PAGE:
Peter Carrell is an Anglican priest in New Zealand who usually has a very good grasp on what is happening within our province. He writes in an interesting post on Anglican Down Under that he cannot think of a single congregation that follows our official liturgy that is either growing, or thriving with a good mixture of ages (especially including younger people). This, of course, is a dire claim (Peter repeats it on his site Preaching and Worship). What is more, there has only been a single Kiwi disputing his claim in a comment. Whether I can think of a congregation that conflicts with Peter’s claim is not significant. What I want to do is attempt to analyse this situation and what we might be able to learn from this and move forward. I believe that this analysis and my proposals will be just as relevant beyond New Zealand – so please don’t tune out of this thread you non-Kiwis ☺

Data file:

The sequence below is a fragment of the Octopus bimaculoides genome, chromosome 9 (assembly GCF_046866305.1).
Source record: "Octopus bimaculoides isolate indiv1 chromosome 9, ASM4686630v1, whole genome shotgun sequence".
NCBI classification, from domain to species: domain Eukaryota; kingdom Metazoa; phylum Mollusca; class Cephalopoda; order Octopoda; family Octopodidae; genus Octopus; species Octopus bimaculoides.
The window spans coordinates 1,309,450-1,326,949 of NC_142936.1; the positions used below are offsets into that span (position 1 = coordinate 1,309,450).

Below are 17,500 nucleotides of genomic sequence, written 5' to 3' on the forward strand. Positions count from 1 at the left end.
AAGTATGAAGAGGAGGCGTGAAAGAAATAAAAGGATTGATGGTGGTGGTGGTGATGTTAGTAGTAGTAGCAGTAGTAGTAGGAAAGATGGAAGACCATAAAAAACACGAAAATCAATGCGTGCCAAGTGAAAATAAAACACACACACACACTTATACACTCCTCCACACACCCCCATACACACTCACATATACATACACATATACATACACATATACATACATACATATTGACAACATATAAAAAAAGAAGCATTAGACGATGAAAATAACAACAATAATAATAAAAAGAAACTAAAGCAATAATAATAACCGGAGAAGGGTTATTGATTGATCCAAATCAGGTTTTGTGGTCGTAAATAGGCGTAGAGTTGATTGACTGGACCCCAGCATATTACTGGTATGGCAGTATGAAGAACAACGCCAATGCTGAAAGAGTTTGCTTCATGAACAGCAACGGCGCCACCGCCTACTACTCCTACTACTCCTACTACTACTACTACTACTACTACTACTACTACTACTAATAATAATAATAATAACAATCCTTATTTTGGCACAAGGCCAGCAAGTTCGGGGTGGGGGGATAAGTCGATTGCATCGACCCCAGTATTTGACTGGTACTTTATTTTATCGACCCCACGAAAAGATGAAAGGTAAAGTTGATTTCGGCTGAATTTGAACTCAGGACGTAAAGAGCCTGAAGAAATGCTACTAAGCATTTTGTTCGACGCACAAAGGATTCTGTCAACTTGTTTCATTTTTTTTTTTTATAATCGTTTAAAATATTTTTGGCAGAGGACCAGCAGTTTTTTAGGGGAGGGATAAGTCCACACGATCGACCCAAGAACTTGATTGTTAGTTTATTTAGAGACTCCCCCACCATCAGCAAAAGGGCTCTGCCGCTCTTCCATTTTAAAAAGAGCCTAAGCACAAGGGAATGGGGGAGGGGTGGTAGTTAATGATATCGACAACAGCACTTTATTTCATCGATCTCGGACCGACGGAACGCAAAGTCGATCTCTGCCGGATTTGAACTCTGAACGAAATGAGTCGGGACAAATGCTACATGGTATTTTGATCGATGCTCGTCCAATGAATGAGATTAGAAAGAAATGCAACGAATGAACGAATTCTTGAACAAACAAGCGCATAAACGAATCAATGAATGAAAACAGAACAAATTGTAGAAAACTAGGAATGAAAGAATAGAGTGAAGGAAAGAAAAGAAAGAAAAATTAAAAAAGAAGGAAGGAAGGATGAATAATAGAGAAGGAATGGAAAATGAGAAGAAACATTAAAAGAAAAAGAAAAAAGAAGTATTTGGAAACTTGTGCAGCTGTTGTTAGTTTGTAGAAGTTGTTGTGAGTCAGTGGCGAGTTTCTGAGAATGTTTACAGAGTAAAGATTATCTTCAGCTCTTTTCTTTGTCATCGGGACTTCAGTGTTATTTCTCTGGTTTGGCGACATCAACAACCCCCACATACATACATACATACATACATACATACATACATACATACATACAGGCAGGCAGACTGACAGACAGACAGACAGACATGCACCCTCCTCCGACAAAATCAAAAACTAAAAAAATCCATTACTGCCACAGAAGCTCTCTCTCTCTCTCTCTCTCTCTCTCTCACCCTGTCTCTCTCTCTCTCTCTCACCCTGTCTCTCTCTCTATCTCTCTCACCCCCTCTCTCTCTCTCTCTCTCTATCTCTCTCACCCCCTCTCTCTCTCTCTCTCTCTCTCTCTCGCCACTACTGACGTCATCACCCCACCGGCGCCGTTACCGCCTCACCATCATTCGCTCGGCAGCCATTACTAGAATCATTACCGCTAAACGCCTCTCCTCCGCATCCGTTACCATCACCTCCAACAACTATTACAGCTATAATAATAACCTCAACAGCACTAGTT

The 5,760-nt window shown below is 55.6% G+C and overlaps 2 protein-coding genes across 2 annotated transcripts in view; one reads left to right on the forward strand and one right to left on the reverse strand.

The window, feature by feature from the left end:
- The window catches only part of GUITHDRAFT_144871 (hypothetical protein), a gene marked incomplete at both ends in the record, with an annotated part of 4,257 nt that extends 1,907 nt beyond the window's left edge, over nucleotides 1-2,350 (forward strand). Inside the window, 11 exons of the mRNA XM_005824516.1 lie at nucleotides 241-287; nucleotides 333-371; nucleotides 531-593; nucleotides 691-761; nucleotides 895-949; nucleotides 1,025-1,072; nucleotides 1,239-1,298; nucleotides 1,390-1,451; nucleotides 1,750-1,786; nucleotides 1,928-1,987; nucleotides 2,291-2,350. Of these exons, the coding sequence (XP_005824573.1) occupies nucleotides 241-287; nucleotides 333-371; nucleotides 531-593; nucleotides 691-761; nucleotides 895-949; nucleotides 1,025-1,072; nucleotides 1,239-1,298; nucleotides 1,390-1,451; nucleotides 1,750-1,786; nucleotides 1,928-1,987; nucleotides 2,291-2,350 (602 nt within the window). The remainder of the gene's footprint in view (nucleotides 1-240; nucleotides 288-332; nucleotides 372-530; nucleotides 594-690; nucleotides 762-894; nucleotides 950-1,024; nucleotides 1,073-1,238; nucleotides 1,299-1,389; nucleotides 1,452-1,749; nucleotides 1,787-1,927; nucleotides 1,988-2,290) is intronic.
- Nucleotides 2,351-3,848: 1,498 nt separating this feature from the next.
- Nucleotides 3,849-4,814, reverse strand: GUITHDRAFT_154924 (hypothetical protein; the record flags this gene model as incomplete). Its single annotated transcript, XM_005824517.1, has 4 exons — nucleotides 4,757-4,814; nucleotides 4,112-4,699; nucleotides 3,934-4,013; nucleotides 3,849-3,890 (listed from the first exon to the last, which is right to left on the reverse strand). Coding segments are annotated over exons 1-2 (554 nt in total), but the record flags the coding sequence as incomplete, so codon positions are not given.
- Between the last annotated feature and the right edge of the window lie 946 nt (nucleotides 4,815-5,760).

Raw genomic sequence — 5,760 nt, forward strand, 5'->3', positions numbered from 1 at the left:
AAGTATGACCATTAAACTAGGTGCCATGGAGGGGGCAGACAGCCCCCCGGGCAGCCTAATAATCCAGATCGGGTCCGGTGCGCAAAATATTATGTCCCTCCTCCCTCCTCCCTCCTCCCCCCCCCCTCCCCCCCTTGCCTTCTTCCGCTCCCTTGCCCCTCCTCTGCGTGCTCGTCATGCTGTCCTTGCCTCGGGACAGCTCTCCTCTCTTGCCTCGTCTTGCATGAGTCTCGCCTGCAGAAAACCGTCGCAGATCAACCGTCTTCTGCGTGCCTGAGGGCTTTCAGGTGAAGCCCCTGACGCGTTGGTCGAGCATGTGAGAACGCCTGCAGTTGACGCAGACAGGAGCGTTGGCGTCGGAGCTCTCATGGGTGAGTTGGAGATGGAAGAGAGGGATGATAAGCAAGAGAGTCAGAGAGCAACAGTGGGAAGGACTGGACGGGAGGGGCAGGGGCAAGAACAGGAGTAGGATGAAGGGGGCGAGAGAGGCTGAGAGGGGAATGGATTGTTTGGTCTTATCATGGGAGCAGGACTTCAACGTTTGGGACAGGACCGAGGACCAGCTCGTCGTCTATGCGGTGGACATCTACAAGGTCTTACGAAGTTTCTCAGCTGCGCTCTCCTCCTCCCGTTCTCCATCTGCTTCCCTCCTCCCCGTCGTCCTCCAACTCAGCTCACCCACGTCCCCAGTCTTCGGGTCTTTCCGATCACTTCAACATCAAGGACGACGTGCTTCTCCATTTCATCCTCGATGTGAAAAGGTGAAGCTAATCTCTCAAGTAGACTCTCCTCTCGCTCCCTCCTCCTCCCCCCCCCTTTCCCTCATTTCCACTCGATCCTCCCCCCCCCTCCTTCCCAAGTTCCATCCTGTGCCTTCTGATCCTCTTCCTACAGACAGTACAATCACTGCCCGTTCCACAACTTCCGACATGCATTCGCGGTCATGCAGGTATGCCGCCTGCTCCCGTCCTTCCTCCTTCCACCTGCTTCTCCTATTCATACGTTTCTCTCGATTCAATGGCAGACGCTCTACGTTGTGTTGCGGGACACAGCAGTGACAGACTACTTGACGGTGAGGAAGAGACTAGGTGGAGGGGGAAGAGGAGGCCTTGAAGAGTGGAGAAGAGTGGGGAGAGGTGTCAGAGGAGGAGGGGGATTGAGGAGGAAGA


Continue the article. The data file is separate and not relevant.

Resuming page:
Peter’s strong assertion comes with little analysis. The conclusion that liturgy cannot sustain a thriving community within our culture he shows to be false through highlighting (in a comment) that Roman Catholics in this country would not dream of departing from liturgy in the way that Kiwi Anglican churches do, yet Roman Catholic communities are not only more than three times as committed in worship attendance, Peter highlights that Roman Catholic communities do not exhibit the problems with lack of flourishing whilst being liturgically faithful.

I contend that liturgy is integral to Anglican identity. The danger of Peter’s barely-hidden subtext is that a community can only thrive here by abandoning Anglican identity.

Peter maintains (again in a comment) that his observation has been perceptible for at least fifteen to twenty years. In that, already, I think, is a clue to analysis. In this series I will look at the way we learn and use language and from that develop a model that I believe is pertinent.

Update: part 2 is here

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